It's understandable that with so many signals and satellites there's bound to be some conflicts, and so it has been recognized by The National Oceanic & Atmospheric Administration (NOAA) as they explored technical solutions for weather satellite data interference resulting in them selecting Harris Corporation (NYSE:HRS) to design a system to monitor cellular signals interfering with critical weather satellite data.
Harris is developing a Radio Frequency Interference Monitoring System to track, aggregate, and notify NOAA and wireless carriers of interference incidents.
Harris built the satellite ground system which flies NOAA’s Geostationary Operational Environmental Satellite-R (GOES) weather satellite series, operates the instruments and processes the weather satellite data. In addition, Harris built the main weather satellite instrument for the GOES-R program, which provides the imagery and information used by the forecasters for severe weather.
Several weather satellites soon will begin sharing frequency bands with wireless communication companies across the United States because the sale of spectrum by the government, combined with the launch of more complex weather satellites, increases the potential for signal overlap and interference. This could cause problems for NOAA and other federal agencies relying on the quality of satellite weather data.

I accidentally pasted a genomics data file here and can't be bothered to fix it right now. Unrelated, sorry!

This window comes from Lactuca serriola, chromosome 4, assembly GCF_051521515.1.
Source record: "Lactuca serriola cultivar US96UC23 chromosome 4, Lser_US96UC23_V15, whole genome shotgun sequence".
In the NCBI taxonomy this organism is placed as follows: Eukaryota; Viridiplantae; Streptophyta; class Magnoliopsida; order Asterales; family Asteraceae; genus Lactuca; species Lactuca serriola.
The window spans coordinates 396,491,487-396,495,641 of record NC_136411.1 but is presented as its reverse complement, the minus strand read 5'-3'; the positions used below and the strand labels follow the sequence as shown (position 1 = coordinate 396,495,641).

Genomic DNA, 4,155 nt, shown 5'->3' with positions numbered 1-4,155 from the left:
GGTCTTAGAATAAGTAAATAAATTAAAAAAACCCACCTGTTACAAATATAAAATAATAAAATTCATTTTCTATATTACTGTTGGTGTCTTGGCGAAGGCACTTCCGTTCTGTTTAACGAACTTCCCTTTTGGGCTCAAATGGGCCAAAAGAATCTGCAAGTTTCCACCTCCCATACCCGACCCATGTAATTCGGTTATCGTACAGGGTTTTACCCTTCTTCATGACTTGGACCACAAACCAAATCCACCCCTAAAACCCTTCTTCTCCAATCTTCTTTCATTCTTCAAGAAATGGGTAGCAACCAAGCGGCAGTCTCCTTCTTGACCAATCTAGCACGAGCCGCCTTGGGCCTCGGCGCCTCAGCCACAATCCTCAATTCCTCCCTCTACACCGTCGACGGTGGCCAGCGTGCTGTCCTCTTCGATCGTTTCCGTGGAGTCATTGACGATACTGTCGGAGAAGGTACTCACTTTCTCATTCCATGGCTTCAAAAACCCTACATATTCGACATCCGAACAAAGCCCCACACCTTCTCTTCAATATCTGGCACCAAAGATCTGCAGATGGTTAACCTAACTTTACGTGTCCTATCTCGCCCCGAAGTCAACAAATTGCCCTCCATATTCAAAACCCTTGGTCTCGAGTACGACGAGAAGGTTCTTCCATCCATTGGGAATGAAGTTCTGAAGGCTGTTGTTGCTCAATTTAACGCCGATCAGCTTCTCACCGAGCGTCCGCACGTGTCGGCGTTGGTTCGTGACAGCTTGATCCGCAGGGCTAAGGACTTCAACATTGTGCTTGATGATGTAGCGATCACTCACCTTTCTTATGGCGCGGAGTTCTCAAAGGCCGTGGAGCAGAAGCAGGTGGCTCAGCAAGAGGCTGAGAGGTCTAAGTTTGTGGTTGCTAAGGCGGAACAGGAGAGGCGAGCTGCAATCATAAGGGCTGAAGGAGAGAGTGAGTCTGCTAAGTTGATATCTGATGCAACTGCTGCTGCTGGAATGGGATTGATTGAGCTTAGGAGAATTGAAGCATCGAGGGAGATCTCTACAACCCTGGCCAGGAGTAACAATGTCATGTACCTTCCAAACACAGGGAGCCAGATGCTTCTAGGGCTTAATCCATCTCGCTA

Eric Webster, vice president, business development, Harris Space and Intelligence Systems said that cell phone signals can potentially disrupt critical weather information before it reaches satellite ground processing centers. Since weather satellite data is critical to severe weather forecasts, any interference could impact public safety and have devastating consequences.